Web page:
Court docket of Attraction reaffirms regulation on aggregation of claims pursuant to a “trigger” primarily based wording

In Spire Healthcare v Royal & Solar Alliance Insurance coverage Ltd [2022] EWCA Civ 17, the Court docket of Attraction reversed the primary occasion choice of Decide Pelling QC holding that the 2 units of claims in query had in widespread a unifying issue, such that they need to be aggregated for the needs of the aggregation clause within the coverage. The web impact of this choice was that the insured’s declare was restricted to the £10m per declare restrict of the coverage (moderately than the £20m combination restrict).

The case involved claims made towards Spire Healthcare in respect of the conduct of a marketing consultant breast surgeon, Ian Paterson. The claims have been categorised into two teams: people on whom Dr Paterson had carried out incomplete whole mastectomies and people on whom Dr Paterson had carried out pointless surgical procedures. Dr Paterson was convicted of legal offences, and Spire Healthcare settled the claims made towards it for roughly £27 million. It was accepted by Royal & Solar Alliance Ltd (RSA) that Spire was liable in respect of the settlement. The problem between the events involved the aggregation clause within the coverage and whether or not the underlying claims needs to be aggregated and handled as one declare or handled as two.

At first occasion, Decide Pelling QC held that the claims needs to be handled as two claims, such that RSA was accountable for the complete £20m combination restrict of the coverage. RSA appealed.

The Court docket of Attraction first set out the related ideas referring to the aggregation clause within the coverage (which allowed for aggregation in respect of all claims “consequent on or attributable to at least one supply or unique trigger”, in relation to which there was little dispute between the events. The place to begin was that the language used within the clause in situation was a well-know formulation meant to have the widest doable aggregating impact (as regards to AIG Europe Ltd v OC320301 LLP [2017] 1 All ER 143; reference was additionally made to the well-known feedback of Lord Mustill in Axa Reinsurance (UK) plc v Discipline [1996] 1 WLR 1026 – “A trigger is to my thoughts one thing altogether much less constricted. It may be a seamless state of affairs; it may be the absence of one thing occurring. Equally, the phrase ‘originating’ was in my opinion consciously chosen to open up the widest doable seek for a unifying issue within the historical past of the losses which it’s sought to combination”). The Court docket of Attraction additionally famous that previous authority made it plain that in contemplating whether or not losses might be aggregated, one ought to take into account whether or not there was a single “unifying issue” widespread to the claims in query (Countrywide Assured Group plc v Marshall [2003] 1 All ER (Comm) 237); on this context, “unique trigger” didn’t imply proximate trigger (a “significantly looser causal connection” was permissible: Beazley Underwriting Ltd v Vacationers Firms Inc [2012] 1 All ER (Comm) 1241), however there have to be some causative hyperlink and there needed to be some restrict to the diploma of remoteness that’s acceptable to ensure that losses to be aggregated (see American Centennial Insurance coverage Co v INSCO Ltd 1996] LRLR 407 and Cultural Basis v Beazley Furlonge Ltd [2018] Bus LR 2174).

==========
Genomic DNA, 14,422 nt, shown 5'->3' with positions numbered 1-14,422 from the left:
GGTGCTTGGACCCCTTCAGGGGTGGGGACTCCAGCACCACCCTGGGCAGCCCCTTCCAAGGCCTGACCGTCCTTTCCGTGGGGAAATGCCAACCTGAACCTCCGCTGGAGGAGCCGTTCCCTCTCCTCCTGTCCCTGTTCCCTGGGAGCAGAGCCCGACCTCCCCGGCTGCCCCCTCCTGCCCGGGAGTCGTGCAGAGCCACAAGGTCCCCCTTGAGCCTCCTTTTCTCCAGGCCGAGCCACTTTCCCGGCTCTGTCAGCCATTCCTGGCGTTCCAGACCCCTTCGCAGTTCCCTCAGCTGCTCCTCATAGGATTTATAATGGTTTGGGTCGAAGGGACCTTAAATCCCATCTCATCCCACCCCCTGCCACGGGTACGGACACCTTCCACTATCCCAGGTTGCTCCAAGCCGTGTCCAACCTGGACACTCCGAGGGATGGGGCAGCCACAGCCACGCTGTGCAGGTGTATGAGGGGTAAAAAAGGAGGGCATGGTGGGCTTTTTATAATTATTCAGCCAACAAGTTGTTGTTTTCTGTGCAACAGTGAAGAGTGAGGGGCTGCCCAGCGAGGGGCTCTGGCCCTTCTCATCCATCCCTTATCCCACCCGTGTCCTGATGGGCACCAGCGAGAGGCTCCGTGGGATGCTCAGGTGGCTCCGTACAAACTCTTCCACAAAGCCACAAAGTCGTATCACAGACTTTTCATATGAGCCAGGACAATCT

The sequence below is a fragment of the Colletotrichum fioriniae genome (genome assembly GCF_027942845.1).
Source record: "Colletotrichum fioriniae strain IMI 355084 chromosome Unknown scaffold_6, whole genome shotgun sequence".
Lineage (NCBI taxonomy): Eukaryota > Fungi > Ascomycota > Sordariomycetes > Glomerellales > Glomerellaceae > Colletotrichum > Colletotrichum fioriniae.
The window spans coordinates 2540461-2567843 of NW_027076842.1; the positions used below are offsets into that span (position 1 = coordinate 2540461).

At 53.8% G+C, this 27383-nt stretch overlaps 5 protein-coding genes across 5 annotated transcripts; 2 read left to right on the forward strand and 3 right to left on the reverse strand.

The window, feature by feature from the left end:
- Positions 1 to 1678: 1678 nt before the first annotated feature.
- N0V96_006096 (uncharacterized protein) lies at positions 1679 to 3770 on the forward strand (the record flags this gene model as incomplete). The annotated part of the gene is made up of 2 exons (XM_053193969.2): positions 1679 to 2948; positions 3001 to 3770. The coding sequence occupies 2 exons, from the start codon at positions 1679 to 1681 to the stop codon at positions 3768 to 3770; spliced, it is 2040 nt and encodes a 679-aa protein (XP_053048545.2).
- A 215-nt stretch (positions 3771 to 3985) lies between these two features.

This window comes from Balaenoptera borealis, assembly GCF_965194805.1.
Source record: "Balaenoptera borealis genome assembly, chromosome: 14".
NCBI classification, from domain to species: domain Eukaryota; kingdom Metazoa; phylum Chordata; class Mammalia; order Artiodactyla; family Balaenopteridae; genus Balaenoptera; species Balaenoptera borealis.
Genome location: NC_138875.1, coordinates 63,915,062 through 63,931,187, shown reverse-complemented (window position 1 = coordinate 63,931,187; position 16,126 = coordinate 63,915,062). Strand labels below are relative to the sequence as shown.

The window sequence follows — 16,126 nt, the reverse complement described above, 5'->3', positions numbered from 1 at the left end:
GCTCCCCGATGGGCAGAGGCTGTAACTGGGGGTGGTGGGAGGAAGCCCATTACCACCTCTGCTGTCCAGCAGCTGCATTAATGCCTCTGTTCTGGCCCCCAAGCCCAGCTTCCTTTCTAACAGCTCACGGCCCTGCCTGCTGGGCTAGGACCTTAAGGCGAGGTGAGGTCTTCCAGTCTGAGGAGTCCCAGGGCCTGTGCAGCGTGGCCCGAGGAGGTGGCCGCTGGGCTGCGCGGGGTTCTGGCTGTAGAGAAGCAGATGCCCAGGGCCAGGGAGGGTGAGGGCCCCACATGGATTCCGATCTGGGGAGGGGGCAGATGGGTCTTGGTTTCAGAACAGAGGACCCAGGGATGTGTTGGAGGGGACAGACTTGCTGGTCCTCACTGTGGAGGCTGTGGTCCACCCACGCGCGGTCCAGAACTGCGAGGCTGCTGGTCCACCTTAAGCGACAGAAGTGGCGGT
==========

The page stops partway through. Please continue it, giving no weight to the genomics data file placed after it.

Making use of these ideas to the info, the Court docket of Attraction held that it was acceptable to combination the 2 teams of claims for the needs of the aggregation clause within the coverage. The primary occasion choose had erred in that he did not undertake a large seek for a unifying issue within the historical past of the claims, as he was required to do by the authorities referred to above. The proper strategy was summarised within the Court docket of Attraction judgment as follows: “As a matter of unusual language, and making use of the ideas relevant to aggregation clauses expressed in these large phrases, it appears to me to be plain that all or any of (i) Mr Paterson, (ii) his dishonesty, (iii) his observe of working on sufferers with out their knowledgeable consent, and (iv) his disregard for his sufferers’ welfare will be recognized both singly or collectively as a unifying issue within the historical past of the claims for which Spire have been liable in negligence, no matter whether or not the sufferers involved fell into Group 1 or Group 2 (or each).”

In the end, this case was a reasonably simple utility of the related, effectively established, ideas that are utilized to cause-based aggregation wordings. Nevertheless, the case does emphasise the truth that points which come up on this context are sometimes very fact-dependent, which might generally result in difficulties within the correct interpretation of the regulation because it applies to aggregation.

Article authored by Mark Everiss and Sam Tacey

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